Working with Children
Restorative practices are being piloted as mechanisms for responding to issues related to the protection of children and responding to juvenile crime.
- Ben-Baruch, Suzy. Restorative Justice for Young Offenders.
- Israel chose to first apply this new approach to the justice system for young first-time offenders. Offering these youngsters a way back to a noncriminal lifestyle without carrying the label and stigma of a criminal record is very much in line with current Israel Police policy. The authorities furthermore calculated that the new approach stood a good chance of reducing the worrying and growing number of young offenders. The central institution of the new process is a Family Group Conference (FGC). The concept was first borrowed during the 1980s by New Zealand jurists, from that country’s indigenous Maoris who have employed it for centuries. Various formats of FGC have been effectively employed in other countries: England, Sweden, Canada, USA, South Africa and Australia. (excerpt)
- Gal-on-Lechno, Keren. Family Group Conferences in Youth Justice in Israel.
- Israel has been experimenting with Family Group Conferences (FGC) in Youth Justice for a number of years as an alternative for young offenders who have been blamed for breaking the criminal law. The initiators of the program in Israel are the Ministry of Public Security in cooperation with the Israel Police, the Ministry of Social Affairs, and the Joint-Ashalim organization. When project planning began in 1998-9, a key requirement was to adapt the idea from its implementation overseas (based on the New Zealand model) to Israeli conditions and needs — our particular population mix, the structure of our law enforcement system and our care and rehabilitation systems. This task was entrusted to a steering committee comprising representatives of the Ministry of Public Security, the Israel Police (IP), the Ministry of Justice, the Ministry of Social Affairs, Joint-Ashalim, and the Keshet Association. By late 2000 fieldwork began, at first in only a handful of police stations; by 2002 it had been expanded to the present number of twelve. (excerpt)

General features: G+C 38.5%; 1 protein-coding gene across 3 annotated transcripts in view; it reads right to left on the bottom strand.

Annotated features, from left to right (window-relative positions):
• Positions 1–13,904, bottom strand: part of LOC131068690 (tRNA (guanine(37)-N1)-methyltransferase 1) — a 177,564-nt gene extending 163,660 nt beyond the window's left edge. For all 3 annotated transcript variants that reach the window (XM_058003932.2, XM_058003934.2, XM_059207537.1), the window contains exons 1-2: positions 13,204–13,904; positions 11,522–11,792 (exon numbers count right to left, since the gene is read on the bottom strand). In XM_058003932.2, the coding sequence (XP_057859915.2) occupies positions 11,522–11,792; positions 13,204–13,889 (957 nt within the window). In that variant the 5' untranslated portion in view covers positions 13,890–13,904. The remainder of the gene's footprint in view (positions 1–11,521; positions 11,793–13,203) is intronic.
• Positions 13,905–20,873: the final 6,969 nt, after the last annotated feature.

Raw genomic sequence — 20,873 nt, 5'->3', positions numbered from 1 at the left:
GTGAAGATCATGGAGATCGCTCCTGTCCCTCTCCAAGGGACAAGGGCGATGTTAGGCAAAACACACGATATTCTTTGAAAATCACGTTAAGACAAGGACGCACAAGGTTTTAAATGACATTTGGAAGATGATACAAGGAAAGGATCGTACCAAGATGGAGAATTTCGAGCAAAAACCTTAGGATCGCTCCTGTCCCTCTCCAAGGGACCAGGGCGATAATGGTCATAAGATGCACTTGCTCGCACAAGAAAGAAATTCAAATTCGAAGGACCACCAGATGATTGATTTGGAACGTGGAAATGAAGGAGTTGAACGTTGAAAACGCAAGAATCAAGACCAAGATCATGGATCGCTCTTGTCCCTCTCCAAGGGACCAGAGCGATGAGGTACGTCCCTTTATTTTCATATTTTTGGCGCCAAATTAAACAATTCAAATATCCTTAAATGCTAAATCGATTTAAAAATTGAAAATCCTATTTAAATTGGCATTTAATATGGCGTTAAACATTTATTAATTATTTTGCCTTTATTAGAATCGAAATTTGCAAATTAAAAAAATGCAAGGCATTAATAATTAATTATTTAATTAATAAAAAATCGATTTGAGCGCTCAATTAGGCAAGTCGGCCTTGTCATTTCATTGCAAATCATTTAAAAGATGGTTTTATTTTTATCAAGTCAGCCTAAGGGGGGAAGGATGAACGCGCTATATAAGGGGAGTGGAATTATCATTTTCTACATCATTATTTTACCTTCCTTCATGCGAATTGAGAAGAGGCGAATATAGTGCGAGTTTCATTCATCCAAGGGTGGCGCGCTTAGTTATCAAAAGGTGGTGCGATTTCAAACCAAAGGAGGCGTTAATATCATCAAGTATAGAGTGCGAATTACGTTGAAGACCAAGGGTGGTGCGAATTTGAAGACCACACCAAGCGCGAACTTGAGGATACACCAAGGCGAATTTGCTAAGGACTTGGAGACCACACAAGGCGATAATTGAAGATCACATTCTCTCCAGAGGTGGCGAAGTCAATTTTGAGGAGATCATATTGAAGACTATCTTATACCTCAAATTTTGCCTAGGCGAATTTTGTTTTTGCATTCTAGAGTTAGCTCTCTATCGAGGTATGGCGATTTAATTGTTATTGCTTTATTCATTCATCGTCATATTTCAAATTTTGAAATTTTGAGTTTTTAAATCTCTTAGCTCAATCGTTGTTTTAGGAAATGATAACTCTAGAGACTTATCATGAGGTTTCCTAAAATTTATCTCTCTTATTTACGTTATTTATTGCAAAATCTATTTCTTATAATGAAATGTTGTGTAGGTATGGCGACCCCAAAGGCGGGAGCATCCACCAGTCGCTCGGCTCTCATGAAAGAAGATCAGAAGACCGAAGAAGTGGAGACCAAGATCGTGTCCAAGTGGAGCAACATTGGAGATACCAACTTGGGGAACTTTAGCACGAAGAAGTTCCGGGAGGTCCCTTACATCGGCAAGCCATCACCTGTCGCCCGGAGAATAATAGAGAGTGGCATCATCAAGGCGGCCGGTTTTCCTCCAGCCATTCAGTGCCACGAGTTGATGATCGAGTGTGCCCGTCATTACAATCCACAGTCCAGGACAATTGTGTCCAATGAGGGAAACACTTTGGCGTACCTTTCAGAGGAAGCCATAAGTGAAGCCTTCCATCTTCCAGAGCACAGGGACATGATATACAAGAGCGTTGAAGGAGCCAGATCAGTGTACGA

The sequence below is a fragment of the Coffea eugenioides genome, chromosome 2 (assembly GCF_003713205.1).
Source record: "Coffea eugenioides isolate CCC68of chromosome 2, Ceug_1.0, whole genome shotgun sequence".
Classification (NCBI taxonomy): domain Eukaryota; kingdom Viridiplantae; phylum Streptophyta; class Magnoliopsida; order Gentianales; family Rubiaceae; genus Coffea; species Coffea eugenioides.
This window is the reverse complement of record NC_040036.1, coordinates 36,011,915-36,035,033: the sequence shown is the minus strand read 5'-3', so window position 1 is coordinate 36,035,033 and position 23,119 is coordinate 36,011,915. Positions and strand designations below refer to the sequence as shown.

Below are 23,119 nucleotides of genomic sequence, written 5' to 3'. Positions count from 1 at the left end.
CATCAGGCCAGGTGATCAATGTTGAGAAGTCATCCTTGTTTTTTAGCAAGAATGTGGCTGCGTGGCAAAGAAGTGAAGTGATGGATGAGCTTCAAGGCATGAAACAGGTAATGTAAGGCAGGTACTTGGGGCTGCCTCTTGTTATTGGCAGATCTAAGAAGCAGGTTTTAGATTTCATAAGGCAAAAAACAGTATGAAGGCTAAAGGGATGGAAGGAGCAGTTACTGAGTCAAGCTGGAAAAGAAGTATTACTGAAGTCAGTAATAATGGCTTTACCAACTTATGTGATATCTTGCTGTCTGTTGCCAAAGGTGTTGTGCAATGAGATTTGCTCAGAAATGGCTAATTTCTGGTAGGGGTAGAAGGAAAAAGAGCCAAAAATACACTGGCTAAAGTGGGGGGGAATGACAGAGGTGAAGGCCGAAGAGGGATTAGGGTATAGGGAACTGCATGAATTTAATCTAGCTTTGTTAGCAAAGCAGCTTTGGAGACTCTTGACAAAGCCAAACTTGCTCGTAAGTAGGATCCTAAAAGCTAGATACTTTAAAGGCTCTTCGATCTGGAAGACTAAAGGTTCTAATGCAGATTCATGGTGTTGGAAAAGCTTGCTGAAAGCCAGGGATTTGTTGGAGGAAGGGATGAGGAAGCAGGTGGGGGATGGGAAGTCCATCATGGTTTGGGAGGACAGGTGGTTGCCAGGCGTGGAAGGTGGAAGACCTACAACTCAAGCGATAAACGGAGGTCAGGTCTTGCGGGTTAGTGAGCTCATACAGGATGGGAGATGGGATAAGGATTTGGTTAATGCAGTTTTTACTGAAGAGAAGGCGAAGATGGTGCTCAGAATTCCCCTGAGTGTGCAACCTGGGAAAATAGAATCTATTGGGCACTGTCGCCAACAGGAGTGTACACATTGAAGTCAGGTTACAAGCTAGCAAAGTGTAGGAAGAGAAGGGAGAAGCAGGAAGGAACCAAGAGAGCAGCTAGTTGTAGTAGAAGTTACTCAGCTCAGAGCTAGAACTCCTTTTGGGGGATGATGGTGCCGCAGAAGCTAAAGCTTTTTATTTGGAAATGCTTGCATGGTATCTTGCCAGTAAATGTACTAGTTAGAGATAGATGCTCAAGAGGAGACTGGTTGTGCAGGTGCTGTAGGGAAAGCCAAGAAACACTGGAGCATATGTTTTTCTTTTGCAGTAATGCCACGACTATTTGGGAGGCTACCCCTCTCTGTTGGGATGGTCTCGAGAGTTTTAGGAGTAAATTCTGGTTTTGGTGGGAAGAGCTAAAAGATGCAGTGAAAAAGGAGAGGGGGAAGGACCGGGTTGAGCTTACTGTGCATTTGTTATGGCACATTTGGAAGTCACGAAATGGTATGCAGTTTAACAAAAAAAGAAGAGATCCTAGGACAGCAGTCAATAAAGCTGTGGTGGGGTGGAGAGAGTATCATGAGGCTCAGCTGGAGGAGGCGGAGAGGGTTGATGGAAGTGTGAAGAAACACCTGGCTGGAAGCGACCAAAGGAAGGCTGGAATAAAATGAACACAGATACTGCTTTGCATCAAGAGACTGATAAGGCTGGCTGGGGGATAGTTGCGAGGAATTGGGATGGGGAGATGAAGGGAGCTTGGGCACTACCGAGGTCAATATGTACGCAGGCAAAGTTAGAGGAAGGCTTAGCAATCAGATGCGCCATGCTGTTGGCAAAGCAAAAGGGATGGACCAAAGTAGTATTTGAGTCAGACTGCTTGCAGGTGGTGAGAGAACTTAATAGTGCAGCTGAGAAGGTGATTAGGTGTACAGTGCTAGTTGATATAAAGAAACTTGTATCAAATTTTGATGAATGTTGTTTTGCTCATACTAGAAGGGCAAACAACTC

- Spak, Simone. Pilot Project for F.G.C. for Child Protection in Israel
- In April 2001 the Service for Children and Youth in the Ministry of Labor and Social Affairs of Israel together with Ashalim, (The Association for Planning & Development of Services for Children and Youth at Risk & their Families) decided to launch an extensive pilot project of F.G.C. for child protection. Two previous attempts at implementing F.G.C. for child protection met with difficulties and failed. The current project invested in creating interest and trust in the F.G.C. approach as a suitable alternative method of dealing with child abuse and neglect. Eighteen municipalities all over the country were chosen to participate: cities and rural settlements in the center and the south of the country, small Arab towns in the north, and Bedouin settlements in the Negev desert. The unique aspect of this presentation lies in the application of F.G.C. in such a diversity of cultures and communities. This presentation focuses on the value of F.G.C. as a universal approach applicable in a wide range of family and cultural contexts.
- Using Family Group Conferencing in Child Protection Cases in Israel.
- Simone Spak is director of Family Group Conferencing in Child Protection, a program of Ashalim (the Association for Planning & Development of Services for Children and Youth at Risk & their Families) in Israel. In this article, she describes a pilot project to use Family Group Conferencing in child protection cases.